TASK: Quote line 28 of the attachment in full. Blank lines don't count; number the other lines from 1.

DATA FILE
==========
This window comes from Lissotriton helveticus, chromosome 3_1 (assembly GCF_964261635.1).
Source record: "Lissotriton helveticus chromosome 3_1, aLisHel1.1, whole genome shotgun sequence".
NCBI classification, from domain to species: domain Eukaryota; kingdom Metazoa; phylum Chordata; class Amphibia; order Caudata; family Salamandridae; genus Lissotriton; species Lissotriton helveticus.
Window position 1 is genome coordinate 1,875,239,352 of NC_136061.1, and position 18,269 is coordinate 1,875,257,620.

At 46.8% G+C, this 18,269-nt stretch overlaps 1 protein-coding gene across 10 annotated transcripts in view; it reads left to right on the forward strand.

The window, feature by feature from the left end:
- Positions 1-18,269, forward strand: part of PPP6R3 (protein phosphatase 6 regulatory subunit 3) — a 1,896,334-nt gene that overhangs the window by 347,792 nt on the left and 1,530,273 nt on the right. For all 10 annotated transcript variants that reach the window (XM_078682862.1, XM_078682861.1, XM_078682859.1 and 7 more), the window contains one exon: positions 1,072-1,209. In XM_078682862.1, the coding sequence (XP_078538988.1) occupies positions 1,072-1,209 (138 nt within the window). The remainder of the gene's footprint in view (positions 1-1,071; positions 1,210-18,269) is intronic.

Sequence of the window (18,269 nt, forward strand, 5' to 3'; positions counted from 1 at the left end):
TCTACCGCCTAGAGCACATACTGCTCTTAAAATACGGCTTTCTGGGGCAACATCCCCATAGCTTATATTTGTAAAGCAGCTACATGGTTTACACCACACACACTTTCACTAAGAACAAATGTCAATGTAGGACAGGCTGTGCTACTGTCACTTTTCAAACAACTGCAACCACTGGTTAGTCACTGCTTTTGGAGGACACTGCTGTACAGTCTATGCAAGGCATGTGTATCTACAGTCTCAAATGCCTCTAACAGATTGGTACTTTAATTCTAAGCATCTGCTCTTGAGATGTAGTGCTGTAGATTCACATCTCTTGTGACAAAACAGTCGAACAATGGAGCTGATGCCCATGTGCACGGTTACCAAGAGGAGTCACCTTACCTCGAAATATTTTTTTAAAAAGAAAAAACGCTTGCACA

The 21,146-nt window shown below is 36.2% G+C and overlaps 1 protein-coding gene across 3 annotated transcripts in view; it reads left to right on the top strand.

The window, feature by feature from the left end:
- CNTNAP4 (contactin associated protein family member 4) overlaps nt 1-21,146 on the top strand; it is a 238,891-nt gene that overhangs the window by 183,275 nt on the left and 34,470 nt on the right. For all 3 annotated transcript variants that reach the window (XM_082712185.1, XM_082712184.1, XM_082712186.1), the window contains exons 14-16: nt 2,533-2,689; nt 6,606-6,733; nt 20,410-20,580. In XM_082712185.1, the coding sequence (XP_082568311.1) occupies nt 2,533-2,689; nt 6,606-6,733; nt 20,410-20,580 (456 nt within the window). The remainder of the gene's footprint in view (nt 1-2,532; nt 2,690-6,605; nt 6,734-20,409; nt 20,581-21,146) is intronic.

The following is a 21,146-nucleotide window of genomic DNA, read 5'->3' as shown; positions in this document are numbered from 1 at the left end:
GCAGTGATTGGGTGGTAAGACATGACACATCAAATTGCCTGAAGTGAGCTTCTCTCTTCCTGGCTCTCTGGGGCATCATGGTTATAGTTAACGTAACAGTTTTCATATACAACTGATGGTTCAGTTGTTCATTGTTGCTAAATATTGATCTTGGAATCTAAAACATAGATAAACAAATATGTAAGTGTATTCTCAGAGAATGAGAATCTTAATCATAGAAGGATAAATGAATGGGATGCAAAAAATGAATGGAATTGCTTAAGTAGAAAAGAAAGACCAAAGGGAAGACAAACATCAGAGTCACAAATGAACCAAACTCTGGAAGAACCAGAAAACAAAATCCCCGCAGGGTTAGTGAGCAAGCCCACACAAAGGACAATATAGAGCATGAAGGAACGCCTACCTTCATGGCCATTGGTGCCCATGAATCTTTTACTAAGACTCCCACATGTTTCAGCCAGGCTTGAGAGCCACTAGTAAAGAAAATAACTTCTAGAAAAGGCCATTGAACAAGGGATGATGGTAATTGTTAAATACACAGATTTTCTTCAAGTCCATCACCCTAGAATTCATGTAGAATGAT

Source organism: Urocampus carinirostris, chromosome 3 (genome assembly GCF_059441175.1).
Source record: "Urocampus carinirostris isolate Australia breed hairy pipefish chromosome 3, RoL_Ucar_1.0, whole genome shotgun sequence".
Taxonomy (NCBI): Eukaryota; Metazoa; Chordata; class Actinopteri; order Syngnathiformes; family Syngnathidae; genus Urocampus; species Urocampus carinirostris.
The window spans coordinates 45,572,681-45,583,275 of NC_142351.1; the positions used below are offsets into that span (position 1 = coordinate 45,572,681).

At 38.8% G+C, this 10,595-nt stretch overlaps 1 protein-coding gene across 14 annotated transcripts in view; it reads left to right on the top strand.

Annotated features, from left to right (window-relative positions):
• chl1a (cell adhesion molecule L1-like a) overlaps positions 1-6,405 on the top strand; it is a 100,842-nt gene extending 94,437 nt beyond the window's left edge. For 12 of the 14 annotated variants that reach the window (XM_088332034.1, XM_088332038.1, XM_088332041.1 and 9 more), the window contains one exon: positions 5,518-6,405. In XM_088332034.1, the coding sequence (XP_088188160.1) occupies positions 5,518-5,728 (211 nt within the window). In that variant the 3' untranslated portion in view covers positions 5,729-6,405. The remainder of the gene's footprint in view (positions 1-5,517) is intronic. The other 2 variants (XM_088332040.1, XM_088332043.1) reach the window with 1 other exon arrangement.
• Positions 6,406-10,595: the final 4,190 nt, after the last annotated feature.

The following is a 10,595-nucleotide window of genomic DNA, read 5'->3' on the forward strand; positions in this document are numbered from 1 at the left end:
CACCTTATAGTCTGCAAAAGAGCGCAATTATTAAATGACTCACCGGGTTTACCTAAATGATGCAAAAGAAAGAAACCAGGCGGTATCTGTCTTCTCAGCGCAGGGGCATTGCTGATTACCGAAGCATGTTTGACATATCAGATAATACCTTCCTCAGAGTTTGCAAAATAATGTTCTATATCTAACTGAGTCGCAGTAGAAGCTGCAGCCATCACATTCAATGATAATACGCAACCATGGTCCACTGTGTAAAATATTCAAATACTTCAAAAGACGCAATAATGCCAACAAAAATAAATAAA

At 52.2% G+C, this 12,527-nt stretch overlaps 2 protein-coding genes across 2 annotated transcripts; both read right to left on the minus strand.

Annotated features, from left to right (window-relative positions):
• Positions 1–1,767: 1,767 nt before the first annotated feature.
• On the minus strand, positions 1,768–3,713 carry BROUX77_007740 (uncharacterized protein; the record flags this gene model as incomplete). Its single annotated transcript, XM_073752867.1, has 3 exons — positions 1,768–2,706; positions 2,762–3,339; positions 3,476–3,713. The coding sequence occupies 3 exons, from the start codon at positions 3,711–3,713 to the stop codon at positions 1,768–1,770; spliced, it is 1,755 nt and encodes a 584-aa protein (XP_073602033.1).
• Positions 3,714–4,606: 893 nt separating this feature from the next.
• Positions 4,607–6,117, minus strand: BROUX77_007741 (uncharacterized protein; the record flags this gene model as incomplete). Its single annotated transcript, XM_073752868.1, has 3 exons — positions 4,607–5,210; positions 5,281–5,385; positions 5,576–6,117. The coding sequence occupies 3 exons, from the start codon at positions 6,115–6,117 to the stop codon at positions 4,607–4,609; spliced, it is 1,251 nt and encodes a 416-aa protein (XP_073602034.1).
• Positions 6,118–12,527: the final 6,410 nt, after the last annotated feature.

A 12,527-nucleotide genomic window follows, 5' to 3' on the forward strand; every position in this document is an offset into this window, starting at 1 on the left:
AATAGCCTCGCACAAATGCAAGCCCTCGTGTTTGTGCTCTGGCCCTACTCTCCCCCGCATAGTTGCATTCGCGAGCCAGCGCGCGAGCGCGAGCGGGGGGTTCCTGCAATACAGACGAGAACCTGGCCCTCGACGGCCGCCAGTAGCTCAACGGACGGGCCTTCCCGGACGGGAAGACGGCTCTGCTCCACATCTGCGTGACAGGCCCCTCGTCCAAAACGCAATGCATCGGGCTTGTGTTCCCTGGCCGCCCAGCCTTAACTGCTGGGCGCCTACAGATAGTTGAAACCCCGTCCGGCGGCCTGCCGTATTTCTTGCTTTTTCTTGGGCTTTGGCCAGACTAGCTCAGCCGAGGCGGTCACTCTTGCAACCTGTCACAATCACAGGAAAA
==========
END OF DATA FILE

• On the minus strand, positions 1,768–3,713 carry BROUX77_007740 (uncharacterized protein; the record flags this gene model as incomplete). Its single annotated transcript, XM_073752867.1, has 3 exons — positions 1,768–2,706; positions 2,762–3,339; positions 3,476–3,713. The coding sequence occupies 3 exons, from the start codon at positions 3,711–3,713 to the stop codon at positions 1,768–1,770; spliced, it is 1,755 nt and encodes a 584-aa protein (XP_073602033.1).